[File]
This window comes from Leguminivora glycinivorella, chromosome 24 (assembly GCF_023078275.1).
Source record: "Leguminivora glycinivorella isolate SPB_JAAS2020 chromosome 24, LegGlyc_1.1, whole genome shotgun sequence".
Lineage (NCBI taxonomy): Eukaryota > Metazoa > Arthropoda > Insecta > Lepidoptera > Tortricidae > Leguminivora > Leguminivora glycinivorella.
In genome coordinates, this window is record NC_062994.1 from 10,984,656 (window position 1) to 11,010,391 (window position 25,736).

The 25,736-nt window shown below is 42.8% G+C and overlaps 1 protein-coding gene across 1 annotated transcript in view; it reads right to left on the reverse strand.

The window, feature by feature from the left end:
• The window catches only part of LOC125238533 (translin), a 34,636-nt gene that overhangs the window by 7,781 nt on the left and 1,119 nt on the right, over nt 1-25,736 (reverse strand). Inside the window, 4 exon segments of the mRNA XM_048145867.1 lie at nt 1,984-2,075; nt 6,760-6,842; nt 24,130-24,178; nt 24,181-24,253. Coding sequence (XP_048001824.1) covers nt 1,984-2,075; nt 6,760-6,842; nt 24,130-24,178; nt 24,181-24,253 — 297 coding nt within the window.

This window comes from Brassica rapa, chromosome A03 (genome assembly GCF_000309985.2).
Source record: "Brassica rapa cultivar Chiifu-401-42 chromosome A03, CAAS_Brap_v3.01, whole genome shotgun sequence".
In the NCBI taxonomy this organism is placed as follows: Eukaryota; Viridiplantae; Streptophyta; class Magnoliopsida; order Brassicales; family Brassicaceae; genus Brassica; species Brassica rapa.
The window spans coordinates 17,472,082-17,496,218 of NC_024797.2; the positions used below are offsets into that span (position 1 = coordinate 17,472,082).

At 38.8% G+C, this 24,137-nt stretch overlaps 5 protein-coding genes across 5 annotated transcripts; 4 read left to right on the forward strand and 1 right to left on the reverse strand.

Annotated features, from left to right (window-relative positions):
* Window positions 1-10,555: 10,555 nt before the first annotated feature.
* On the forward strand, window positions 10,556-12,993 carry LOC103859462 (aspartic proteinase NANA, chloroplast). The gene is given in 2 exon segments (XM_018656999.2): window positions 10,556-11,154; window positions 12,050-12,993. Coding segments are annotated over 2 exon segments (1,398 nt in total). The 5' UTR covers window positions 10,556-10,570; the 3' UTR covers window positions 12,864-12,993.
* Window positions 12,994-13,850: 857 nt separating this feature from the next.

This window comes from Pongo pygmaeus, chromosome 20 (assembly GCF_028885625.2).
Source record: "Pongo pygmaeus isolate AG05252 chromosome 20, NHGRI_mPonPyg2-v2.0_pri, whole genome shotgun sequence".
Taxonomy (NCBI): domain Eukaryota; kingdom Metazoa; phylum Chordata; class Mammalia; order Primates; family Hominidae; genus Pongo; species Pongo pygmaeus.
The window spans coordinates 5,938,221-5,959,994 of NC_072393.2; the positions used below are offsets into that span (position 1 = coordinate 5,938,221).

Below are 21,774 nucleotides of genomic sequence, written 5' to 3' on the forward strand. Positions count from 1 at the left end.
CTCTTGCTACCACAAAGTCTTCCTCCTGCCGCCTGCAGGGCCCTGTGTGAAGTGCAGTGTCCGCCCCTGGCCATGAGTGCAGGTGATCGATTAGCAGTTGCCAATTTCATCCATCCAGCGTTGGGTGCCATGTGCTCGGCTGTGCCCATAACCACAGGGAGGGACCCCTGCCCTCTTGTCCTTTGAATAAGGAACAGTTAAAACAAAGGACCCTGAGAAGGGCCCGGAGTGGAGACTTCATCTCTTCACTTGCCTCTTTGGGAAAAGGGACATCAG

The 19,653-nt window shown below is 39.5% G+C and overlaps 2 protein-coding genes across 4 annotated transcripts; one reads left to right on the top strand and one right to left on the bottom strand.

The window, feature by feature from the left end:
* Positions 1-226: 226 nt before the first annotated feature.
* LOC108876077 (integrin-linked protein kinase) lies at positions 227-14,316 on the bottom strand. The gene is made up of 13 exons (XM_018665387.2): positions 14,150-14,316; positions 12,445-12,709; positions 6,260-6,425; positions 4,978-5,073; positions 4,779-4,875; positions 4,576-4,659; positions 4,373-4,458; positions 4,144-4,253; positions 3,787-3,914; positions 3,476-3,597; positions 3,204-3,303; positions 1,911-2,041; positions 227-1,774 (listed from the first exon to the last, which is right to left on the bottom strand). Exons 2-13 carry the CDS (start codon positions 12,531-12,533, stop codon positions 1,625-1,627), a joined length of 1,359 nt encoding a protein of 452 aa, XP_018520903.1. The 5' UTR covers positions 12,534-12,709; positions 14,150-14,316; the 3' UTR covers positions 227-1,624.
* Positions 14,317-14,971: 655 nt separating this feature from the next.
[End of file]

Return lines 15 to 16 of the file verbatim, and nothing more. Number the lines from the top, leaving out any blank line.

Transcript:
* On the forward strand, window positions 10,556-12,993 carry LOC103859462 (aspartic proteinase NANA, chloroplast). The gene is given in 2 exon segments (XM_018656999.2): window positions 10,556-11,154; window positions 12,050-12,993. Coding segments are annotated over 2 exon segments (1,398 nt in total). The 5' UTR covers window positions 10,556-10,570; the 3' UTR covers window positions 12,864-12,993.
* Window positions 12,994-13,850: 857 nt separating this feature from the next.